by Stephen Volk
My rating: 5 of 5 stars
Stephen Volk has written his novella, “Whitstable,” to commemorate the hundredth anniversary of Peter Cushing’s birth in May 1913, by creating a tale of Cushing’s tortured and self-absorbed life as he grieved the recent death of his wife, Helen. Cushing has fallen in to complete despair, cut himself off from all forms of comfort and support, wanting only to face his own death and joining his love. While on a solitary visit to the beach, He is approached by a young boy, Carl, who recognizes him as the hero Van Helsing, slayer of vampires and all things evil. Carl needs a hero, and in his innocence, begs Cushing to help save him from the abuse of his mother’s boyfriend who he believes to be a vampire, because, after all, this is what Van Helsing does, right?
The boy’s plea awakens something within Peter, who realizes that this ‘vampire’ is a much more nightmarish and vile creature and makes it his mission to save Carl and bring him justice. After a failed attempt to convince the mother, Peter is confronted that evening by Les Gledhill, the man in question, who of course, plays the hurt, yet concerned father-figure, but there is a dark sinister vibe emanating from him. The deeper Peter commits to helping this unprotected young boy, the closer he comes back to the land of the living, finding renewed strength and purpose to his life. With renewed purpose, Cushing challenges Gledhill with the truth, while alone in a dark theatre that just happens to be showing one of his movies. Has he rattled Gledhill enough? Will the truth come out and save Carl?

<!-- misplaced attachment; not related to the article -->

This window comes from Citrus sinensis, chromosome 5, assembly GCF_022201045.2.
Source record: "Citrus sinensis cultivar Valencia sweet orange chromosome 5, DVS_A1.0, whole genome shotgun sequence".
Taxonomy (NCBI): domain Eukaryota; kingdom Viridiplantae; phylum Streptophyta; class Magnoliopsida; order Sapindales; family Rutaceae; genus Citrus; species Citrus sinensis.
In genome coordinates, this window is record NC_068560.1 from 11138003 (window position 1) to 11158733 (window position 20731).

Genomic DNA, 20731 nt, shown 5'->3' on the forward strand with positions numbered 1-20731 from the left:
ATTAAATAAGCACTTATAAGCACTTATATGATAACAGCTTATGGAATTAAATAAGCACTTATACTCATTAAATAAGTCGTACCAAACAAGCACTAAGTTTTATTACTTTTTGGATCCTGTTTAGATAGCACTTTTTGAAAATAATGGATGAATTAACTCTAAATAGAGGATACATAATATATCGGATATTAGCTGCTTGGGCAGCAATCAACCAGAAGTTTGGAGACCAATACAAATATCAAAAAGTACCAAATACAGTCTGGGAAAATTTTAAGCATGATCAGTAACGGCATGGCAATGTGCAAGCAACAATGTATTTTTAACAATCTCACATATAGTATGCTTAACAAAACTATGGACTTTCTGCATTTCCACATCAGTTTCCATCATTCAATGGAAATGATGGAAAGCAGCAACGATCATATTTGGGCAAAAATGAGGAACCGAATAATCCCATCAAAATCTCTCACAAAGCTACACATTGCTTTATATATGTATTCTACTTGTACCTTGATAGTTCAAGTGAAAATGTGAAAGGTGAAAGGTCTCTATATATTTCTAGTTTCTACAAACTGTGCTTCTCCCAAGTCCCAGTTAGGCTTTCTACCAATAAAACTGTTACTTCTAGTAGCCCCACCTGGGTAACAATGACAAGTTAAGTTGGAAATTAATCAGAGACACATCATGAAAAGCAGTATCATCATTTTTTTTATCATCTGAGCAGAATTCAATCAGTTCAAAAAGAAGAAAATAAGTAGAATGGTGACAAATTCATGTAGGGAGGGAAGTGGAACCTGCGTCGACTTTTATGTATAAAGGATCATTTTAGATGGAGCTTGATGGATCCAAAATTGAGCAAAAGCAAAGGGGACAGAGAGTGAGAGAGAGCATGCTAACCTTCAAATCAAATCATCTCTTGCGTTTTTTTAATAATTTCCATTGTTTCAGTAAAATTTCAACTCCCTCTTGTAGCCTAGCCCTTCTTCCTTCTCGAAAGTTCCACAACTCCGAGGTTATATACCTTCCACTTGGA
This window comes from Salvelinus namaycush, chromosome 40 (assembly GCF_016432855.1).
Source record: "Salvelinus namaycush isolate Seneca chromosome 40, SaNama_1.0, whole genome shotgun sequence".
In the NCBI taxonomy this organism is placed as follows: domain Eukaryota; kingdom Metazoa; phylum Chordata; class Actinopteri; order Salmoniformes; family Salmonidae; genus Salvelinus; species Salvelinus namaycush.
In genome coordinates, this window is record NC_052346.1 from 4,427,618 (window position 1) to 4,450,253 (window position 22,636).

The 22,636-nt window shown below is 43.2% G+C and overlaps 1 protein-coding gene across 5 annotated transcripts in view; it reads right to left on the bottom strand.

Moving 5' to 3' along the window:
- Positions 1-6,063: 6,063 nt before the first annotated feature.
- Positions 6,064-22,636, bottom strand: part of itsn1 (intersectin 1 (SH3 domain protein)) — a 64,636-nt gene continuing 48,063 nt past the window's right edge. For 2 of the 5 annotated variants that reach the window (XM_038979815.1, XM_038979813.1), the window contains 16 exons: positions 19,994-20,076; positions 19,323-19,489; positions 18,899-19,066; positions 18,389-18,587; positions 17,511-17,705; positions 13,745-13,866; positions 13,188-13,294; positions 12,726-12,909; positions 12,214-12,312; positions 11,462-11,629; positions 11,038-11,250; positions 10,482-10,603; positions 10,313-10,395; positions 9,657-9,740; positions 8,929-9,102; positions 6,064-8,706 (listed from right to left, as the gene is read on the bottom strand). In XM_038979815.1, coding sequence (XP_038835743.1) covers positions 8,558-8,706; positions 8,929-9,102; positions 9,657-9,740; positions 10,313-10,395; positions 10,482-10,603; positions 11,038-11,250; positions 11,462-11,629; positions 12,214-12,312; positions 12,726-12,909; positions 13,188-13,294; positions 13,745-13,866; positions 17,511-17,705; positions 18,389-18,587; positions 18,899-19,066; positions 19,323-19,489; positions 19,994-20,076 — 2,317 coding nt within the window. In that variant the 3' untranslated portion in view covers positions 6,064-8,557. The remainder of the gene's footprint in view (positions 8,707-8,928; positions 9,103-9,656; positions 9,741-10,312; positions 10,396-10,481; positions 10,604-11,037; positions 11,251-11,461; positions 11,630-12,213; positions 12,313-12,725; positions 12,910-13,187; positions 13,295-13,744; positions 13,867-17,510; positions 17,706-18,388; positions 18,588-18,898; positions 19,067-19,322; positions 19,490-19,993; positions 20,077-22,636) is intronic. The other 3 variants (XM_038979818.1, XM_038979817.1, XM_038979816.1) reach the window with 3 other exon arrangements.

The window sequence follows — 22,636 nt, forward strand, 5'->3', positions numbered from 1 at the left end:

Stephen Volk has created a dark and unflinching novella, depicting the pain of loss, holding on to love, and realizing there is hope for the future in reaching out to others.